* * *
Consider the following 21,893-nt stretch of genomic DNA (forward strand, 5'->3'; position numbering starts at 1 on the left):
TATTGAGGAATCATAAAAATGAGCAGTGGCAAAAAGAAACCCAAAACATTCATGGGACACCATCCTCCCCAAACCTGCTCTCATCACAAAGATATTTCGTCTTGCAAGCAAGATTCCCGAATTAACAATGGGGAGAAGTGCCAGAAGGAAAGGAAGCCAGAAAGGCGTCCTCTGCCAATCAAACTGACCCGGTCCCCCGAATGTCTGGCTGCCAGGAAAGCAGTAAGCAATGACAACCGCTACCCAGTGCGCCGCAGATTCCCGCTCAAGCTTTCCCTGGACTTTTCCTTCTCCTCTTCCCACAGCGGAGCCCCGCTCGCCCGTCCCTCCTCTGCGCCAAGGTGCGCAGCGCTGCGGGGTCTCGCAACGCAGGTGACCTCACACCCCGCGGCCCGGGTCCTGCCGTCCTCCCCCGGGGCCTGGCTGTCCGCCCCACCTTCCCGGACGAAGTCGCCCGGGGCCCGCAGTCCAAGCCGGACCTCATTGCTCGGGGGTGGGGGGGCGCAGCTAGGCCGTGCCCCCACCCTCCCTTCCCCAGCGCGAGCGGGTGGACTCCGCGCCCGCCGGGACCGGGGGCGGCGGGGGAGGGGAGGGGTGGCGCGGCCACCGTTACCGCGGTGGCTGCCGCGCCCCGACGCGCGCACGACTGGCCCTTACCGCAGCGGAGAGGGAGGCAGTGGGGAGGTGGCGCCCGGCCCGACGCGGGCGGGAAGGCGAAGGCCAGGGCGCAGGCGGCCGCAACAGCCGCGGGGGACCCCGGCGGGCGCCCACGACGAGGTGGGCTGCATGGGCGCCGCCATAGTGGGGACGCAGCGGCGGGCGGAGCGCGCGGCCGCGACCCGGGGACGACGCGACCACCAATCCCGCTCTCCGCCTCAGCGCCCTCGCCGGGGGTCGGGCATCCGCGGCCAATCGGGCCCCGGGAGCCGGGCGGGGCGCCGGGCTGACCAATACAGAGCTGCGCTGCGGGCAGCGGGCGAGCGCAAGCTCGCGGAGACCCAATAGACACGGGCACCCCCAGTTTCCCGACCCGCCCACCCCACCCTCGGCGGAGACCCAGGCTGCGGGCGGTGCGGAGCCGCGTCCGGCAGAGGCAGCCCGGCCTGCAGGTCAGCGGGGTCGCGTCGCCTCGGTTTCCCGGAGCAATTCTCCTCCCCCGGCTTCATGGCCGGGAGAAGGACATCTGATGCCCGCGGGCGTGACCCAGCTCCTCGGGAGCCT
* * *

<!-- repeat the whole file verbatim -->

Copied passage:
Consider the following 21,893-nt stretch of genomic DNA (forward strand, 5'->3'; position numbering starts at 1 on the left):
TATTGAGGAATCATAAAAATGAGCAGTGGCAAAAAGAAACCCAAAACATTCATGGGACACCATCCTCCCCAAACCTGCTCTCATCACAAAGATATTTCGTCTTGCAAGCAAGATTCCCGAATTAACAATGGGGAGAAGTGCCAGAAGGAAAGGAAGCCAGAAAGGCGTCCTCTGCCAATCAAACTGACCCGGTCCCCCGAATGTCTGGCTGCCAGGAAAGCAGTAAGCAATGACAACCGCTACCCAGTGCGCCGCAGATTCCCGCTCAAGCTTTCCCTGGACTTTTCCTTCTCCTCTTCCCACAGCGGAGCCCCGCTCGCCCGTCCCTCCTCTGCGCCAAGGTGCGCAGCGCTGCGGGGTCTCGCAACGCAGGTGACCTCACACCCCGCGGCCCGGGTCCTGCCGTCCTCCCCCGGGGCCTGGCTGTCCGCCCCACCTTCCCGGACGAAGTCGCCCGGGGCCCGCAGTCCAAGCCGGACCTCATTGCTCGGGGGTGGGGGGGCGCAGCTAGGCCGTGCCCCCACCCTCCCTTCCCCAGCGCGAGCGGGTGGACTCCGCGCCCGCCGGGACCGGGGGCGGCGGGGGAGGGGAGGGGTGGCGCGGCCACCGTTACCGCGGTGGCTGCCGCGCCCCGACGCGCGCACGACTGGCCCTTACCGCAGCGGAGAGGGAGGCAGTGGGGAGGTGGCGCCCGGCCCGACGCGGGCGGGAAGGCGAAGGCCAGGGCGCAGGCGGCCGCAACAGCCGCGGGGGACCCCGGCGGGCGCCCACGACGAGGTGGGCTGCATGGGCGCCGCCATAGTGGGGACGCAGCGGCGGGCGGAGCGCGCGGCCGCGACCCGGGGACGACGCGACCACCAATCCCGCTCTCCGCCTCAGCGCCCTCGCCGGGGGTCGGGCATCCGCGGCCAATCGGGCCCCGGGAGCCGGGCGGGGCGCCGGGCTGACCAATACAGAGCTGCGCTGCGGGCAGCGGGCGAGCGCAAGCTCGCGGAGACCCAATAGACACGGGCACCCCCAGTTTCCCGACCCGCCCACCCCACCCTCGGCGGAGACCCAGGCTGCGGGCGGTGCGGAGCCGCGTCCGGCAGAGGCAGCCCGGCCTGCAGGTCAGCGGGGTCGCGTCGCCTCGGTTTCCCGGAGCAATTCTCCTCCCCCGGCTTCATGGCCGGGAGAAGGACATCTGATGCCCGCGGGCGTGACCCAGCTCCTCGGGAGCCT